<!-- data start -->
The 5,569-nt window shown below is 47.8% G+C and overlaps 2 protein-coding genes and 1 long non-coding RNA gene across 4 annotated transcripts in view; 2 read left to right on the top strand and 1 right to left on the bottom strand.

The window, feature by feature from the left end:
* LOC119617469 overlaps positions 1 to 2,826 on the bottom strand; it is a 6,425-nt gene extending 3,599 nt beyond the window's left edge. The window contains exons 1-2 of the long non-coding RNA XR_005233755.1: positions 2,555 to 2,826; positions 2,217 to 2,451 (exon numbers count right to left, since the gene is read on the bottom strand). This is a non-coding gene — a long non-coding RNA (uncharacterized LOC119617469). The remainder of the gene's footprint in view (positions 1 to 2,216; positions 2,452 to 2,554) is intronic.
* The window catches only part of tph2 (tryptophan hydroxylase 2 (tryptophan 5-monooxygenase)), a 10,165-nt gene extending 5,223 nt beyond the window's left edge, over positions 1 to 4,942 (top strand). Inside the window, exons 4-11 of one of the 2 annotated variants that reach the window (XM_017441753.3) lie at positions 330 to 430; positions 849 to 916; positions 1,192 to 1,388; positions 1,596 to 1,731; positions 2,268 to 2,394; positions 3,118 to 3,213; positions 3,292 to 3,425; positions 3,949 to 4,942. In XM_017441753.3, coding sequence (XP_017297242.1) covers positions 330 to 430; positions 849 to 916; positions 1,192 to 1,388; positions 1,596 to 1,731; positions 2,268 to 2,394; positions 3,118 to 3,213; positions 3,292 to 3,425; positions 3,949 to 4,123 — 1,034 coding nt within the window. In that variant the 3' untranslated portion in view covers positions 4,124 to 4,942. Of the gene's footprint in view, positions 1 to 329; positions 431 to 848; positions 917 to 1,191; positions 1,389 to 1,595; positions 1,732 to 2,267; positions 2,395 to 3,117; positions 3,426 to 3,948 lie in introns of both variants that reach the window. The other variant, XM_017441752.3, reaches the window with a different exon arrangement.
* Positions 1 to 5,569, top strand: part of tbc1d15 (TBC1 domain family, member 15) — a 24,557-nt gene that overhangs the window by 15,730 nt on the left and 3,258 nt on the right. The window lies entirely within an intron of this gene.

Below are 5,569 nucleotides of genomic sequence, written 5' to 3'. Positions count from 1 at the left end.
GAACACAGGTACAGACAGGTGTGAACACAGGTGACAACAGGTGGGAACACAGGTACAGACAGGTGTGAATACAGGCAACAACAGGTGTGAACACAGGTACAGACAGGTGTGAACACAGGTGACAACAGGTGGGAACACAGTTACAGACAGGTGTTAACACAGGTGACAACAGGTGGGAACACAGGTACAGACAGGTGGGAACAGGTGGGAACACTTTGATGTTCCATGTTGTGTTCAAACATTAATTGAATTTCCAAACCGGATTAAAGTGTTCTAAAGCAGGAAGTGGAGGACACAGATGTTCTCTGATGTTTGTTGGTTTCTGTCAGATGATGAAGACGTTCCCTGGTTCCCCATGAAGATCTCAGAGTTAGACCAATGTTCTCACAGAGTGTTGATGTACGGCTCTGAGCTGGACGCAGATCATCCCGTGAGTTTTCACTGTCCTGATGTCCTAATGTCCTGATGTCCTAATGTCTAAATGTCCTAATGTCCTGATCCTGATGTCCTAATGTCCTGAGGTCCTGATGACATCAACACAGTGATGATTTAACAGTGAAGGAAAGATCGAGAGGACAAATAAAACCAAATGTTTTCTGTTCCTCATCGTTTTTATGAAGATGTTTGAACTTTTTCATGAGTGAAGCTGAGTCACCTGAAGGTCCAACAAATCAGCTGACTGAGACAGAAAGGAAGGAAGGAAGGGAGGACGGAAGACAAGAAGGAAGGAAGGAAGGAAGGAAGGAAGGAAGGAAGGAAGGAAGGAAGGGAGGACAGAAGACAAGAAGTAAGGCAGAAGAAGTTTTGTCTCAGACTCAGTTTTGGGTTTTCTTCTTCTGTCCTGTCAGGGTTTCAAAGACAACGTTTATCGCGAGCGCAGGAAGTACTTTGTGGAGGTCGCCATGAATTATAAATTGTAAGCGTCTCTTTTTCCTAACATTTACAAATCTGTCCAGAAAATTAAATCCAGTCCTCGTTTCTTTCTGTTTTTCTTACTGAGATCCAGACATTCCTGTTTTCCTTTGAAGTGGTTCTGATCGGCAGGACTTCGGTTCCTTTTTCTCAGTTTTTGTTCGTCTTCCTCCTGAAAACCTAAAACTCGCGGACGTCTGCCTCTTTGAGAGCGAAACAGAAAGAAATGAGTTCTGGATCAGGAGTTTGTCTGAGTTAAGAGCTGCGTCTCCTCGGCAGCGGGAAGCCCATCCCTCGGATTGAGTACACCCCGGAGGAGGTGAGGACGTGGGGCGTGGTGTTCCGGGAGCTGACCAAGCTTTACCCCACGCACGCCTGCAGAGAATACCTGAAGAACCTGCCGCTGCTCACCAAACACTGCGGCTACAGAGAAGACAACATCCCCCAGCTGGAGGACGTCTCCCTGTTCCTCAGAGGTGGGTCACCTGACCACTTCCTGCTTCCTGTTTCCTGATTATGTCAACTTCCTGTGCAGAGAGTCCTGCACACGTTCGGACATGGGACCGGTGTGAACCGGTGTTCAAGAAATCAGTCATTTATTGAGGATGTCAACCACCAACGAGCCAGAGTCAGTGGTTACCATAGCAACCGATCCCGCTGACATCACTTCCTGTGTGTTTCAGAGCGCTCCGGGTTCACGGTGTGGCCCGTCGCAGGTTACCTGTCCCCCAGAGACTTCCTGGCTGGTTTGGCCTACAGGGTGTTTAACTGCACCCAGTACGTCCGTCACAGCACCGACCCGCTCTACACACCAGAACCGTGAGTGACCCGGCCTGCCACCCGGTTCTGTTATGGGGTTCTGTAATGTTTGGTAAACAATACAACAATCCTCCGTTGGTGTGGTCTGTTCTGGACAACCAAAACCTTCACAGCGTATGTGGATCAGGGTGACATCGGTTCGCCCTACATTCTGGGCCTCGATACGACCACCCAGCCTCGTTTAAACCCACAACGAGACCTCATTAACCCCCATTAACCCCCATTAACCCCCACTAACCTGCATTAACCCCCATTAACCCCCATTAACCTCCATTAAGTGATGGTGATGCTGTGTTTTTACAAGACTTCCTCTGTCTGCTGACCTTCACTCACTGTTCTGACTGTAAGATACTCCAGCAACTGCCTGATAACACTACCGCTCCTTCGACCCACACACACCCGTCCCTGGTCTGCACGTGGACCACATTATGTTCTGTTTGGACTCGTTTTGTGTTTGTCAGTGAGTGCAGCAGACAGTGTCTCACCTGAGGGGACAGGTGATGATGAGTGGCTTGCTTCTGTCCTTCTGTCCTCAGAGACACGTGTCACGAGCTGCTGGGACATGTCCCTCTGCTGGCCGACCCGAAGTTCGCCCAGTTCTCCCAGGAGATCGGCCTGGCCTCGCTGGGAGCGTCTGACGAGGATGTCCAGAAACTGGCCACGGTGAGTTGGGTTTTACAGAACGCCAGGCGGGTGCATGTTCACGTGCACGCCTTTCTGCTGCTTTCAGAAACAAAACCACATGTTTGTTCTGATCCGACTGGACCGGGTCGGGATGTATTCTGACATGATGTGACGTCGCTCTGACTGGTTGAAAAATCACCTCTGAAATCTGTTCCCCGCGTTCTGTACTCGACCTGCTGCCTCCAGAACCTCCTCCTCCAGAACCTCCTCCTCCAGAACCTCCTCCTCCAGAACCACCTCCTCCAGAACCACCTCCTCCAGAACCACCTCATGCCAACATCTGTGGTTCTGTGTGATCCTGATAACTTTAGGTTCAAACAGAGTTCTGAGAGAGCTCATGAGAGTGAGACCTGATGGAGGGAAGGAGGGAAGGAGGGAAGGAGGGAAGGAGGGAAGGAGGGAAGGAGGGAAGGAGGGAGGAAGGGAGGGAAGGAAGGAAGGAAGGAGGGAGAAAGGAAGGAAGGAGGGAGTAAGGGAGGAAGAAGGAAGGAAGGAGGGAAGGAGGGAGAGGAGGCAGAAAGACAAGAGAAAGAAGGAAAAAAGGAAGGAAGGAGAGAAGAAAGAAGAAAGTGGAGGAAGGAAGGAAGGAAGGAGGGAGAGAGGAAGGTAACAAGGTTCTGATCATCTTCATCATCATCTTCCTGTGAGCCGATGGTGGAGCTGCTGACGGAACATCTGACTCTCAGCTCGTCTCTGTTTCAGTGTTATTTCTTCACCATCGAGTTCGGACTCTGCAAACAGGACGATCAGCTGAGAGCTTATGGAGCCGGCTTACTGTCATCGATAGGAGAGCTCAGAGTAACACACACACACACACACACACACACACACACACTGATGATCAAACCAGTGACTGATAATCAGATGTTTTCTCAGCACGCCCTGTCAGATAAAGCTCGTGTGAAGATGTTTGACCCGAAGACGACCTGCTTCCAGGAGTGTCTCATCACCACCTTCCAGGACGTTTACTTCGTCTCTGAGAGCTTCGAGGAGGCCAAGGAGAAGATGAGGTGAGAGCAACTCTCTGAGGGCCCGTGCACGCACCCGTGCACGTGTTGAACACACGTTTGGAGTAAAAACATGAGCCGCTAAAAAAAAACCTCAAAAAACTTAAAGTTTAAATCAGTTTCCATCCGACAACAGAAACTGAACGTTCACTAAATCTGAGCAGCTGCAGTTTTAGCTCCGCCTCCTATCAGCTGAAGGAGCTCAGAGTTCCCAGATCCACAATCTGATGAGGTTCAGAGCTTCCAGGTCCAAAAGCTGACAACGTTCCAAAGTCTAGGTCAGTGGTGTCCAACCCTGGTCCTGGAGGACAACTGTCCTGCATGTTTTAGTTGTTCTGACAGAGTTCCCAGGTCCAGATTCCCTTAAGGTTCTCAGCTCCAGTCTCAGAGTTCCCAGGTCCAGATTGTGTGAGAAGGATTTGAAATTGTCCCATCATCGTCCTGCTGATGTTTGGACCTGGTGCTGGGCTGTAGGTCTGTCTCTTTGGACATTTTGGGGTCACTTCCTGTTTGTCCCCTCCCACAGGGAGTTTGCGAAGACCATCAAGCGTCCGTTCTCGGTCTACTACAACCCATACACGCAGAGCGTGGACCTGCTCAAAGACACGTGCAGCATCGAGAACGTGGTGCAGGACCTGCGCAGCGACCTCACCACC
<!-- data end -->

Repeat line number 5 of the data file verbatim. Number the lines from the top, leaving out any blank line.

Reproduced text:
* Positions 1 to 5,569, top strand: part of tbc1d15 (TBC1 domain family, member 15) — a 24,557-nt gene that overhangs the window by 15,730 nt on the left and 3,258 nt on the right. The window lies entirely within an intron of this gene.